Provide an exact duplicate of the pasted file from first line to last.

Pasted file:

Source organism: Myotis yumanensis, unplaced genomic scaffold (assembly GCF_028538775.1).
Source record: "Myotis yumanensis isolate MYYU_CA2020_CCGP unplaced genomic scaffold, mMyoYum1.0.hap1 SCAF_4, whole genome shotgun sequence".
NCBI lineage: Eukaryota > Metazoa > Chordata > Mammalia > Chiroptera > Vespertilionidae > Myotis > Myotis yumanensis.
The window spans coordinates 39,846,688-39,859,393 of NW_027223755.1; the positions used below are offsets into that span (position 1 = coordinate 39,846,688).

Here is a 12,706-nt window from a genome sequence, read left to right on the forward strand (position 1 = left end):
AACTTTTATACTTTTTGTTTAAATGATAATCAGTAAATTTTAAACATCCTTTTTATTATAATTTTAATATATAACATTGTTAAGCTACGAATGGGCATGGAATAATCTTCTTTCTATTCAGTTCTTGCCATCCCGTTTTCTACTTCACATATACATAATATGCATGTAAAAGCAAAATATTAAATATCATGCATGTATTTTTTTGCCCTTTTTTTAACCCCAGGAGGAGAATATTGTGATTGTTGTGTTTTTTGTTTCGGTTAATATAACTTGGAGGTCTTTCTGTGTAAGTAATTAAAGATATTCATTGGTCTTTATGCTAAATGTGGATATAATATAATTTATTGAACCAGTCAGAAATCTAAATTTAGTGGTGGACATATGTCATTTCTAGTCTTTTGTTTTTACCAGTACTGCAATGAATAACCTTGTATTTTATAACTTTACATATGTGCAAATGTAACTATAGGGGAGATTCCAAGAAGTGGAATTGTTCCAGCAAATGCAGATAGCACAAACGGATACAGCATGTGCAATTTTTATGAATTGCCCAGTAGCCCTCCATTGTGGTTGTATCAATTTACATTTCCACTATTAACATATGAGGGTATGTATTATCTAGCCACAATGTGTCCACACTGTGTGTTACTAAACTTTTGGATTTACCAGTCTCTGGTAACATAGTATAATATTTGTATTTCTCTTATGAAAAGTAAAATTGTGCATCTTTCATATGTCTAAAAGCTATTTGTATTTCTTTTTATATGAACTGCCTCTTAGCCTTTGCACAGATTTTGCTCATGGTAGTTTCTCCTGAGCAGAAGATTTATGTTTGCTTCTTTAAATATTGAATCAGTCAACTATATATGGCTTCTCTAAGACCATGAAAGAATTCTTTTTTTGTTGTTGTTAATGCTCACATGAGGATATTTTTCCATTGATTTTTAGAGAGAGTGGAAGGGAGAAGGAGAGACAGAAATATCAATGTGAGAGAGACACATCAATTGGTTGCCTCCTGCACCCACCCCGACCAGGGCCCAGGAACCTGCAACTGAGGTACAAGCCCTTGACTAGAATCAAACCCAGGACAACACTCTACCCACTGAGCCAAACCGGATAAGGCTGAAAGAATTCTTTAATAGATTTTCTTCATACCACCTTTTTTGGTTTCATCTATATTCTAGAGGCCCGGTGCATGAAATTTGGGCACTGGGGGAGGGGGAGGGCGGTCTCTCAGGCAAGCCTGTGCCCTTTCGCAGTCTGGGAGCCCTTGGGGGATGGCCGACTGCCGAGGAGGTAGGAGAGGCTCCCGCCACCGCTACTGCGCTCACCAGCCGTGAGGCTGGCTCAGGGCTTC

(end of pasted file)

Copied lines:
Source organism: Myotis yumanensis, unplaced genomic scaffold (assembly GCF_028538775.1).
Source record: "Myotis yumanensis isolate MYYU_CA2020_CCGP unplaced genomic scaffold, mMyoYum1.0.hap1 SCAF_4, whole genome shotgun sequence".
NCBI lineage: Eukaryota > Metazoa > Chordata > Mammalia > Chiroptera > Vespertilionidae > Myotis > Myotis yumanensis.
The window spans coordinates 39,846,688-39,859,393 of NW_027223755.1; the positions used below are offsets into that span (position 1 = coordinate 39,846,688).

Here is a 12,706-nt window from a genome sequence, read left to right on the forward strand (position 1 = left end):
AACTTTTATACTTTTTGTTTAAATGATAATCAGTAAATTTTAAACATCCTTTTTATTATAATTTTAATATATAACATTGTTAAGCTACGAATGGGCATGGAATAATCTTCTTTCTATTCAGTTCTTGCCATCCCGTTTTCTACTTCACATATACATAATATGCATGTAAAAGCAAAATATTAAATATCATGCATGTATTTTTTTGCCCTTTTTTTAACCCCAGGAGGAGAATATTGTGATTGTTGTGTTTTTTGTTTCGGTTAATATAACTTGGAGGTCTTTCTGTGTAAGTAATTAAAGATATTCATTGGTCTTTATGCTAAATGTGGATATAATATAATTTATTGAACCAGTCAGAAATCTAAATTTAGTGGTGGACATATGTCATTTCTAGTCTTTTGTTTTTACCAGTACTGCAATGAATAACCTTGTATTTTATAACTTTACATATGTGCAAATGTAACTATAGGGGAGATTCCAAGAAGTGGAATTGTTCCAGCAAATGCAGATAGCACAAACGGATACAGCATGTGCAATTTTTATGAATTGCCCAGTAGCCCTCCATTGTGGTTGTATCAATTTACATTTCCACTATTAACATATGAGGGTATGTATTATCTAGCCACAATGTGTCCACACTGTGTGTTACTAAACTTTTGGATTTACCAGTCTCTGGTAACATAGTATAATATTTGTATTTCTCTTATGAAAAGTAAAATTGTGCATCTTTCATATGTCTAAAAGCTATTTGTATTTCTTTTTATATGAACTGCCTCTTAGCCTTTGCACAGATTTTGCTCATGGTAGTTTCTCCTGAGCAGAAGATTTATGTTTGCTTCTTTAAATATTGAATCAGTCAACTATATATGGCTTCTCTAAGACCATGAAAGAATTCTTTTTTTGTTGTTGTTAATGCTCACATGAGGATATTTTTCCATTGATTTTTAGAGAGAGTGGAAGGGAGAAGGAGAGACAGAAATATCAATGTGAGAGAGACACATCAATTGGTTGCCTCCTGCACCCACCCCGACCAGGGCCCAGGAACCTGCAACTGAGGTACAAGCCCTTGACTAGAATCAAACCCAGGACAACACTCTACCCACTGAGCCAAACCGGATAAGGCTGAAAGAATTCTTTAATAGATTTTCTTCATACCACCTTTTTTGGTTTCATCTATATTCTAGAGGCCCGGTGCATGAAATTTGGGCACTGGGGGAGGGGGAGGGCGGTCTCTCAGGCAAGCCTGTGCCCTTTCGCAGTCTGGGAGCCCTTGGGGGATGGCCGACTGCCGAGGAGGTAGGAGAGGCTCCCGCCACCGCTACTGCGCTCACCAGCCGTGAGGCTGGCTCAGGGCTTC